Two mismatched arm chairs, one with a fractal pattern and the other carved from a rich amber sat on either side of a jagged slab of dark metal that served as a coffee table. Zsófia took the heavy ceramic mug and inhaled the aroma of the kaffee as Frau Schlüsselherrin placed a cardboard box of sweets between them.

“So, you seem to be doing well.”

“Business is well, people do have a bad habit of losing their keys,” remarked Frau Schlüsselherrin, “Though I won’t complain.”

“These pâtisseries are wonderful, where did you get them?”

“Aren’t they though? There’s a new place that opened up two blocks over, they have a clockwork chef.”

“Really? I’ve always found clockwork cooking to be, well, adequate at best.”

“Until now I’d agree with you. But this one is gifted.”

“Remarkable!” she said, taking another bite.

“I heard a rumor that this one has a soul,” said Frau Schlüsselherrin with a smile.

“Ridiculous? Professor Ichikawa proclaimed it was impossible!”

The key maker smiled.

“You’re just teasing me.”

“I’m no theological engineer, but it’s just a rumor I’ve heard.”

Each of them ate the delicious confections in companionable silence for a while. Zsófia looked at the box, which was printed “Transcendent bites, 1/8th Rue de rêve” in a vivid purple script. She made a psychic note to visit them very soon. As pleasant as kaffee and sweets were, Zsófia knew she must make her plea.

“I had drinks with Monsieur L’Horloge the other night,” she said as casually as she could, which incidentally was extremely so.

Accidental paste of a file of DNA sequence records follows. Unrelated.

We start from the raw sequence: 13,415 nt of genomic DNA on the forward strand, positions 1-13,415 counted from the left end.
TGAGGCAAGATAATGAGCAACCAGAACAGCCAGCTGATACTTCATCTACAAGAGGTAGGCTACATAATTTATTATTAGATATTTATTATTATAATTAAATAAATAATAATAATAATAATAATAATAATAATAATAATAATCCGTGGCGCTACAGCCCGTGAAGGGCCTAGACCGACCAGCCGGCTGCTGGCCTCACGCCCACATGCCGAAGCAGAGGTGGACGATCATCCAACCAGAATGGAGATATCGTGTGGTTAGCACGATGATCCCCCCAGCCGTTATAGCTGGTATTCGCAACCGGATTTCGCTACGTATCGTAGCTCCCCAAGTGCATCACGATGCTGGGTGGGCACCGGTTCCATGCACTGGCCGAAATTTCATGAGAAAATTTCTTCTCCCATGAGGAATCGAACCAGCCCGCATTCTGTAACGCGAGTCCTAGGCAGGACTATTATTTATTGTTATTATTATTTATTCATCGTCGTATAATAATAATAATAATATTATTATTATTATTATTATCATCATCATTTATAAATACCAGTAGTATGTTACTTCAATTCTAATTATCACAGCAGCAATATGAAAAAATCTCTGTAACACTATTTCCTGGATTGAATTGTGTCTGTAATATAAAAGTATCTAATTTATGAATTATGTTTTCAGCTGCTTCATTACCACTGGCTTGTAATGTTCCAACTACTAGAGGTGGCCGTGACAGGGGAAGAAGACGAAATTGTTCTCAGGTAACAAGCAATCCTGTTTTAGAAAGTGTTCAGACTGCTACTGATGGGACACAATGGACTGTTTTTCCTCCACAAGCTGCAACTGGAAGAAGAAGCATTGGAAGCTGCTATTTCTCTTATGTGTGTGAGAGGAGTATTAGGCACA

“It is your time to waste,” said her friend.

“You know how I feel about him,” said Zsófia.

“Yah, yah.”

“In fact, your name came up.”

“Did he have more snide remarks?”

“No, in fact, he desires to consult with you.”

“Do not mock me!” spat Frau Schlüsselherrin, who stood suddenly, causing her own mug to spill on the table.

“Have I ever derided you? Played petty tricks?”

“Nein,” she said and sat once more.

“Please understand that it pains me to have you two quarrel.”

“I know but-“

“So I have excellent news!”

The key maker fixed her with a cautious gaze.

“What are these glad tidings?”

“As I said, I had drinks with Monsieur L’Horloge. He is confronted with a problem. One that he cannot solve himself.”

“Did he say so, in those exact words?”

There was a gleeful tone to her voice.

“He asked me, pleaded in fact, to speak to you on his behalf.”

“Why not do it himself?”

“Would you even let him enter your store?”

Frau Schlüsselherrin was about to protest but had to concede the point, “That is not, unfair,” she relented.

“I would ask to at least to meet with him, hear what he has to say.”

“You ask much.”

“If you would perhaps, consider it.”

The key maker drank the rest of her kaffee then went to the pot and refilled her cup. Zsófia said nothing but nibbled on the sweets. They were very, very good. Frau Schlüsselherrin stomped back to her chair, sat and stared her friend in the eyes.

“For you, I will.”


“Were it anyone else-“

“I’m very appreciative.”

“As you should be.”

“And one more wrinkle to ponder. In spite of your feud, you were the only person that the great Monsieur L’Horloge thought of to help him.”

That settled in the room with a surprising amount of comfort.

“Do you mind if I have the last patisserie?” asked Zsófia, “They are impossible to resist!”

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Pale blue smoke swayed around the ankles and tentacles of the café’s patrons. The ceiling was schmeared with stars that drifted languidly, illuminating parts of the room and leaving other sections in dusk. A chanteuse sang a sad song as her dress of woven leaves turned yellow, orange and red but Monsieur L’Horloge did not listen as he sipped his absinthe.